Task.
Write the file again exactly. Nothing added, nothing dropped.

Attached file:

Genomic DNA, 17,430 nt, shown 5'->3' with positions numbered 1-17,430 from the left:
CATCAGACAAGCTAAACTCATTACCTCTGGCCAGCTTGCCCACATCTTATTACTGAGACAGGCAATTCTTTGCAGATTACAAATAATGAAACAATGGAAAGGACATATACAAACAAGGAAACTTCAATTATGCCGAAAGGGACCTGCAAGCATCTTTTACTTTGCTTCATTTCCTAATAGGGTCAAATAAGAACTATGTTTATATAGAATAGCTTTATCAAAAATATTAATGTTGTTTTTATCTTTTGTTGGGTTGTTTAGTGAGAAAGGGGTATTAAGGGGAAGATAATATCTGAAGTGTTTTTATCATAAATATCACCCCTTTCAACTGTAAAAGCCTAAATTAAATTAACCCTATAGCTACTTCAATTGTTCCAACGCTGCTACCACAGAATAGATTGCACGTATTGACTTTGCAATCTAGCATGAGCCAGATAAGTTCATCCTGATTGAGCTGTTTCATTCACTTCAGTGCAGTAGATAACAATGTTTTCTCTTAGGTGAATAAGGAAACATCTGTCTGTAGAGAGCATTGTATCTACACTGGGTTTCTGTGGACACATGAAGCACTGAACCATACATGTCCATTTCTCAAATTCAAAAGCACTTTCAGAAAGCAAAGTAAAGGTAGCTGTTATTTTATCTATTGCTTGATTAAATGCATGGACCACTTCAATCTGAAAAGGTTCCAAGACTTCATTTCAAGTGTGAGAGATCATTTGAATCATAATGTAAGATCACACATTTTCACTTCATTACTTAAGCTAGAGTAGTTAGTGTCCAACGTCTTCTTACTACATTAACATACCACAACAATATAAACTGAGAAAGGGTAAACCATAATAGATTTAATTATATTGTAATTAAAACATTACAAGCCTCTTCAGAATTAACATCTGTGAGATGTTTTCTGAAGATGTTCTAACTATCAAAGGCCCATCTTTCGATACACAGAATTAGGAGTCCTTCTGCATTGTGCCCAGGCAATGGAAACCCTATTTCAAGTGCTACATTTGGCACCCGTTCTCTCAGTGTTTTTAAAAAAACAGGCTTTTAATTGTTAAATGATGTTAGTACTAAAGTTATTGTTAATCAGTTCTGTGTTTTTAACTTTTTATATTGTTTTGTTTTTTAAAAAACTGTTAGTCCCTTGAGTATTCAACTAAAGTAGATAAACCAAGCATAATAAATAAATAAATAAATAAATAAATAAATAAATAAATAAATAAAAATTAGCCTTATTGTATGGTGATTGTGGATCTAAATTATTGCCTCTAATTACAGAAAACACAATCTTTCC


Genomic DNA, 17,430 nt, shown 5'->3' with positions numbered 1-17,430 from the left:
CATCAGACAAGCTAAACTCATTACCTCTGGCCAGCTTGCCCACATCTTATTACTGAGACAGGCAATTCTTTGCAGATTACAAATAATGAAACAATGGAAAGGACATATACAAACAAGGAAACTTCAATTATGCCGAAAGGGACCTGCAAGCATCTTTTACTTTGCTTCATTTCCTAATAGGGTCAAATAAGAACTATGTTTATATAGAATAGCTTTATCAAAAATATTAATGTTGTTTTTATCTTTTGTTGGGTTGTTTAGTGAGAAAGGGGTATTAAGGGGAAGATAATATCTGAAGTGTTTTTATCATAAATATCACCCCTTTCAACTGTAAAAGCCTAAATTAAATTAACCCTATAGCTACTTCAATTGTTCCAACGCTGCTACCACAGAATAGATTGCACGTATTGACTTTGCAATCTAGCATGAGCCAGATAAGTTCATCCTGATTGAGCTGTTTCATTCACTTCAGTGCAGTAGATAACAATGTTTTCTCTTAGGTGAATAAGGAAACATCTGTCTGTAGAGAGCATTGTATCTACACTGGGTTTCTGTGGACACATGAAGCACTGAACCATACATGTCCATTTCTCAAATTCAAAAGCACTTTCAGAAAGCAAAGTAAAGGTAGCTGTTATTTTATCTATTGCTTGATTAAATGCATGGACCACTTCAATCTGAAAAGGTTCCAAGACTTCATTTCAAGTGTGAGAGATCATTTGAATCATAATGTAAGATCACACATTTTCACTTCATTACTTAAGCTAGAGTAGTTAGTGTCCAACGTCTTCTTACTACATTAACATACCACAACAATATAAACTGAGAAAGGGTAAACCATAATAGATTTAATTATATTGTAATTAAAACATTACAAGCCTCTTCAGAATTAACATCTGTGAGATGTTTTCTGAAGATGTTCTAACTATCAAAGGCCCATCTTTCGATACACAGAATTAGGAGTCCTTCTGCATTGTGCCCAGGCAATGGAAACCCTATTTCAAGTGCTACATTTGGCACCCGTTCTCTCAGTGTTTTTAAAAAAACAGGCTTTTAATTGTTAAATGATGTTAGTACTAAAGTTATTGTTAATCAGTTCTGTGTTTTTAACTTTTTATATTGTTTTGTTTTTTAAAAAACTGTTAGTCCCTTGAGTATTCAACTAAAGTAGATAAACCAAGCATAATAAATAAATAAATAAATAAATAAATAAATAAATAAATAAATAAAAATTAGCCTTATTGTATGGTGATTGTGGATCTAAATTATTGCCTCTAATTACAGAAAACACAATCTTTCC